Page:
There’s something to be said for having two school-aged children who like to use the iPad.   They are (usually) pretty autonomous when it comes to figuring out new apps, and with my oldest now reading, no one really asks me for help anymore when it comes to games and apps.  What all this means is that I can hand over the iPad to them in a pinch if I need a few uninterrupted minutes on the phone or checking out at a store.

The same could not be said for when they were toddlers.  Of course, that was during the very early days of the edu-tech movement that we’re smack in the middle of now – throw a stone in the App Store and you’ll likely hit a game that’s touted as ‘perfect for toddlers!!’ or ‘guaranteed fun for your preschooler!!’  However, between 2 and 5 is actually the perfect age for you to start being selective about your kids’ media diet.

In my honest, uneducated, unscientific opinion it’s useless to let your toddler or preschooler play on your iPad or iPhone unless they’re truly getting some kind of enrichment out of the experience.  Sure, there are plenty of benefits to letting very young children play with mobile devices, but those results are only amplified when there is some substance to the content being accessed.

iPad Screenshot 1

Which brings me to Monster Mingle.  Makers Cowly Owl have produced some pretty spot-on toddler- and preschooler-friendly apps (check out Dinosaur Mix and Little Digits) so I had high hopes.  Spoiler alert: I wasn’t disappointed.  Monster Mingle delivers, and it almost makes me want to have a toddler in the house again.  ALMOST.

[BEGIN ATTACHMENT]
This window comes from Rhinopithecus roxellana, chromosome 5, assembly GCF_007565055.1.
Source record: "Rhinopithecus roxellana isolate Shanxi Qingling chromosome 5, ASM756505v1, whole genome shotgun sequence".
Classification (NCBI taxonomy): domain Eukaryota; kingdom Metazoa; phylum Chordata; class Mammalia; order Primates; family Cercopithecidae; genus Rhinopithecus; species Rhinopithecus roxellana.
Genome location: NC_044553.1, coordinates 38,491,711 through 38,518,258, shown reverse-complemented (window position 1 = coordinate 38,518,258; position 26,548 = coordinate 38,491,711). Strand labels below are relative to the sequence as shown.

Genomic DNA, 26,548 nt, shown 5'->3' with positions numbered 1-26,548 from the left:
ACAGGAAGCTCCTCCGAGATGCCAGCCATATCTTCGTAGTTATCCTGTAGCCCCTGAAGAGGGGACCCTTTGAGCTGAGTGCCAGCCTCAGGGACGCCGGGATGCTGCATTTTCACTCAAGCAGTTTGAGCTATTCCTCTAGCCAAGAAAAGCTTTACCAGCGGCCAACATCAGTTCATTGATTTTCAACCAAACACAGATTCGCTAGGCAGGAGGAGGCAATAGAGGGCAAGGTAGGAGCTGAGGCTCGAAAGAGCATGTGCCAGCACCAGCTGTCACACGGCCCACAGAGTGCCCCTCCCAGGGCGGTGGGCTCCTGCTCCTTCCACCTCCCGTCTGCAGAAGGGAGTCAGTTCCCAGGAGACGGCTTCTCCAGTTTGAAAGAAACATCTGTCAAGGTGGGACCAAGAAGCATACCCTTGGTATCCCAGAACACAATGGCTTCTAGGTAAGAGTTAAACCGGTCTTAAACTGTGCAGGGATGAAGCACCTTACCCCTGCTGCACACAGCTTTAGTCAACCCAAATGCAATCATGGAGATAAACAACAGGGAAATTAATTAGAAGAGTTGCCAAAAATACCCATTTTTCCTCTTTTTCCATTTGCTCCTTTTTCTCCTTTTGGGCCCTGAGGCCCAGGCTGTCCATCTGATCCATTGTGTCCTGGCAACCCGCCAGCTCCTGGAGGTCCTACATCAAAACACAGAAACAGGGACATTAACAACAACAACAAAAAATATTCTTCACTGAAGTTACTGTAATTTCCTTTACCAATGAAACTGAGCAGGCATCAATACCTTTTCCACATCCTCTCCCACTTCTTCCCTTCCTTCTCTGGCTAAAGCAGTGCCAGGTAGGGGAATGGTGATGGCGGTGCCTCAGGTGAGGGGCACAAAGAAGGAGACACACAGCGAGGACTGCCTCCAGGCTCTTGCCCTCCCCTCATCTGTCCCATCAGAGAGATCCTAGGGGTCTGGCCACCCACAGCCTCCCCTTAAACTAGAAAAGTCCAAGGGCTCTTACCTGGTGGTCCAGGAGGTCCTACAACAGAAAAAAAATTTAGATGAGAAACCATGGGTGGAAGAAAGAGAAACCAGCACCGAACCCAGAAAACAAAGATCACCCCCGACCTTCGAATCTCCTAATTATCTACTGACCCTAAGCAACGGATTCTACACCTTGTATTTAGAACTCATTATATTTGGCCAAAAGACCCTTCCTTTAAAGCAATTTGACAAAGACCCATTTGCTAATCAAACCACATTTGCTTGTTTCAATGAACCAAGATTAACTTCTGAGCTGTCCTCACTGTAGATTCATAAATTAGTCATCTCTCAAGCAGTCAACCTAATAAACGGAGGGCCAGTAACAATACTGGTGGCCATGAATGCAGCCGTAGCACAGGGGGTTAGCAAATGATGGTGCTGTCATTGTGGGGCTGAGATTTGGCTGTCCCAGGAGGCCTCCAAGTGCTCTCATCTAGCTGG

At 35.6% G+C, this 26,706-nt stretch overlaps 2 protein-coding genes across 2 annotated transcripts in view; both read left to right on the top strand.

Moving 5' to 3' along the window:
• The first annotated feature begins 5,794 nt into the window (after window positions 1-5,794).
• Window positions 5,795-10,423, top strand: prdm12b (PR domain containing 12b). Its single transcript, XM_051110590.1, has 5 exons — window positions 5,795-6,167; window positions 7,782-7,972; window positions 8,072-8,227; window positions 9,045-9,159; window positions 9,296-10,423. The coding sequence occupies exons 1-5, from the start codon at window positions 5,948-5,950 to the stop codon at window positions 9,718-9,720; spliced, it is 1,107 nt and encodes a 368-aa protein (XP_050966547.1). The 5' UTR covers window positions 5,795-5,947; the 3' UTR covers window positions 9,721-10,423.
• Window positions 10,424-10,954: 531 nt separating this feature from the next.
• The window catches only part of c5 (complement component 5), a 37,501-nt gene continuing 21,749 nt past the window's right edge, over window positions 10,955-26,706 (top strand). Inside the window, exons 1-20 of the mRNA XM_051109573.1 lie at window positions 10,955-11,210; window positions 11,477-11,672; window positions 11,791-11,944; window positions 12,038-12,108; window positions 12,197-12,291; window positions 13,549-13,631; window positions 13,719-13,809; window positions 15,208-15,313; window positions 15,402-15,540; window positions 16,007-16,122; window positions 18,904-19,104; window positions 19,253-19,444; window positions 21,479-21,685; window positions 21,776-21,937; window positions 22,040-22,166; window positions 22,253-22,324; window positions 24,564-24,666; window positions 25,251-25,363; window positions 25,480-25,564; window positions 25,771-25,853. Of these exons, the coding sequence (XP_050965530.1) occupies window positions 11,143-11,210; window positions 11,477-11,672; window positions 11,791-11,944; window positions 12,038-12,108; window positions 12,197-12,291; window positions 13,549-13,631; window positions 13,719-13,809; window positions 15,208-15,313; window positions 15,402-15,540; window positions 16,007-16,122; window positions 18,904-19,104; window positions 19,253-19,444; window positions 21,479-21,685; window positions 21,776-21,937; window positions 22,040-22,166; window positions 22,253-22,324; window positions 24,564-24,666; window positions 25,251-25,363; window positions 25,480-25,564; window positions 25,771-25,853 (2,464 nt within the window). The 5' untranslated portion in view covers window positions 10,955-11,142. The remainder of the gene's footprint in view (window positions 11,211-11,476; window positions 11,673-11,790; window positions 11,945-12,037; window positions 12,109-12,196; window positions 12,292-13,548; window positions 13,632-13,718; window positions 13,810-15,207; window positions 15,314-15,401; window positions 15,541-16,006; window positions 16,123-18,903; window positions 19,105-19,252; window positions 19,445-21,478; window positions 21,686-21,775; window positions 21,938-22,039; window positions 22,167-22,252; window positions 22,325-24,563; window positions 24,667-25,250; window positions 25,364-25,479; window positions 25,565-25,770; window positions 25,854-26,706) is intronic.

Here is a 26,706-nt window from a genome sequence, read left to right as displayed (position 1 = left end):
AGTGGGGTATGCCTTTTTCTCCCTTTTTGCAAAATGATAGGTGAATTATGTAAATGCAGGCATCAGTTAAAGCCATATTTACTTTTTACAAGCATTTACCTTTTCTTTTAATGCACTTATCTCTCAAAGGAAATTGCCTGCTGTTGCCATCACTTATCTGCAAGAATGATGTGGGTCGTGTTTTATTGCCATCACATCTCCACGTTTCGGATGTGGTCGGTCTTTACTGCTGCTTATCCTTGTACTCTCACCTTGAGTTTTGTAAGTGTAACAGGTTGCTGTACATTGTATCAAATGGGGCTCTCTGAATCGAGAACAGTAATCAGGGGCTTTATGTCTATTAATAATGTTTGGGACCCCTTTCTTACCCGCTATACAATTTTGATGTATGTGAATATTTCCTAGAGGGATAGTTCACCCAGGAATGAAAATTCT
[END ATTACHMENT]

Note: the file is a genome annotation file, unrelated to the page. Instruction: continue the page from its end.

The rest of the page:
Featuring bright colors and crazy characters, the game is an open-ended journey through land, sea, and air.  Little fingers guide their monsters through the ocean, catapult it onto dry land, and help it glide through the air.  Along the way players can simply tap on bubbles to customize their monster – adding tentacles for the sea or maybe a crazy big green nose just for fun.

iPad Screenshot 3

In this style of open-ended game play, young players aren’t just ‘wasting time playing’.  They’re actually building imagination skills, working on problem solving (does a monster need wings in the ocean?), and building dexterity and hand-eye coordination.  These are all things that are included in several established preschool curricula across the country, and they are the foundation to build on when kids enter a formal school environment.

There aren’t any rules in Monster Mingle, and there aren’t any point systems or written game play instructions.  It’s $2.99 in the App Store and this price is more than fair; the app doesn’t support in-app purchases or third-party advertisers, and there are zero social media options (like sharing pictures on Twitter).  All of these are essential ingredients in making a quality app geared specifically for the youngest demographic of iPad users.



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